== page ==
By Jennifer R. Carnes
Wednesday night’s monsoon storms did more than just bring cooler, wetter weather to the Tri-Community. It also blew in a visitor from the coast.
On Thursday, July 5, travelers Don and Sheila Goetz noticed that a rather odd looking bird was sitting on the side of Highway 77 in Oracle – odd only in sense that you rarely see a sea bird in the desert.
Miner and Crier Publisher James Carnes happened along the scene and stopped, thinking there may have been an accident. He had his camera ready, recording the event for the newspapers.
Arizona Department of Public Safety Lieutenant Vern Havens also stopped to help slow down traffic in the area to keep the bird from flying off. But seeing how tired the little guy was, flying off didn’t seem likely.
Wildlife Rehabilitation Volunteer Kathie Schroeder arrived to take control of the bird so it could be released back into the wild.
No one at the scene really knew exactly what kind of bird he was but suspicions were high that he was a pelican. Once the photos of the visitor were on hand, we whipped out our National Audubon Society Field Guide to Birds to see what kind of bird he was. Neither photo of the brown pelican or the American white pelican looked anything like the ones James had taken. So we decided to send it out to our readers.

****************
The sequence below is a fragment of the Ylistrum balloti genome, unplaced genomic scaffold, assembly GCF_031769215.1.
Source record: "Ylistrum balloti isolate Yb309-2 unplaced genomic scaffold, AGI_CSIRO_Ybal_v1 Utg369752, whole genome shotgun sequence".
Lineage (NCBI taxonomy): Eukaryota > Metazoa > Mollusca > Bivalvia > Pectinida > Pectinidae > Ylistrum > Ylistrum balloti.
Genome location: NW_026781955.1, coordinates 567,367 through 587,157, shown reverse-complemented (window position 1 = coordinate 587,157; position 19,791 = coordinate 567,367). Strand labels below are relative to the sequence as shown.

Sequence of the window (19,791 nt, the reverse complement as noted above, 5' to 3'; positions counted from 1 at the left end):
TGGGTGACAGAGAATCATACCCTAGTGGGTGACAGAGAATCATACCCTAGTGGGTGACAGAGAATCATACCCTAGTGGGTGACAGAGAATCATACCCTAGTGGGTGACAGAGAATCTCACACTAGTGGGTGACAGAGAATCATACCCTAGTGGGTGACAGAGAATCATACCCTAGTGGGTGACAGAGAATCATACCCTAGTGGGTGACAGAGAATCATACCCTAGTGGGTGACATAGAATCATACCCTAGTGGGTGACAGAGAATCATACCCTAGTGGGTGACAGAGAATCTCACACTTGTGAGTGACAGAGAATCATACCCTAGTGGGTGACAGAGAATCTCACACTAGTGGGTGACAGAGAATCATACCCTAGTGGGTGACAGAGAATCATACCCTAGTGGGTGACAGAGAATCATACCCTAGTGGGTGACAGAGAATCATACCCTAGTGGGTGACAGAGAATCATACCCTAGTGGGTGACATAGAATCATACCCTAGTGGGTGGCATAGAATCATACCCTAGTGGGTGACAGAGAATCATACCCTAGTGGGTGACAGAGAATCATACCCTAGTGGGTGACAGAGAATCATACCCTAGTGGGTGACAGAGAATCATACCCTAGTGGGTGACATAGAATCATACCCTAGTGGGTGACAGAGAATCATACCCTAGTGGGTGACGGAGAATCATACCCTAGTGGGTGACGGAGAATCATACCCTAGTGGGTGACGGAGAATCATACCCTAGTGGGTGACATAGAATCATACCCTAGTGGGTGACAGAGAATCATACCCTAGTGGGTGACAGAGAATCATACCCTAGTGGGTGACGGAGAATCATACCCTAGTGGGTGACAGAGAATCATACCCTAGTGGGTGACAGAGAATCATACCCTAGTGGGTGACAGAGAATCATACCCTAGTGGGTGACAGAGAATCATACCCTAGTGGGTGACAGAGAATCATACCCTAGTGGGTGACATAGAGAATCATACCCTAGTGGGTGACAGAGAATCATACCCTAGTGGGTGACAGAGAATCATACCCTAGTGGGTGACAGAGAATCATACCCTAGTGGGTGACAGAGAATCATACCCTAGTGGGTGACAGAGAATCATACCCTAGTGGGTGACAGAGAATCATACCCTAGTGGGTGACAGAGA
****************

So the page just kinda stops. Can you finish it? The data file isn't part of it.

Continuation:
The Miner posted the bird’s photo on our website at www.copperarea.com and on our Facebook page www.facebook.com/copperarea asking our readers to let us know what they thought. Facebook Fans Ashley Allen and Tiffany Denning Parisot quickly sent comments that they believed the bird to be a brown pelican. Ashley also shared a link which showed a photo of a juvenile brown pelican. Bingo! That’s what he is – a brown pelican, just a young one.
Mark Hart, Public Information Officer for Arizona Game and Fish, confirmed it.
“Having spent many years living in Florida I’d say that was a brown pelican,” he said. “The Arizona Sonora Desert Museum used to transport these coastal birds back to California.”
He added that “this is not an uncommon occurrence.”
According to Birdweb.org, “The Brown Pelican is a coastal bird that is rarely found away from the sea. The birds on the Pacific Coast nest on islands off the coasts of southern California and Mexico. After breeding season, they move north along the coast, frequenting shallow marine areas such as bays, offshore islands, spits, breakwaters and open sandy beaches.”
Thanks so much, Ashley and Tiffany, for helping us identify our visitor.
Want to keep up with stories like this one? Why not like us on Facebook?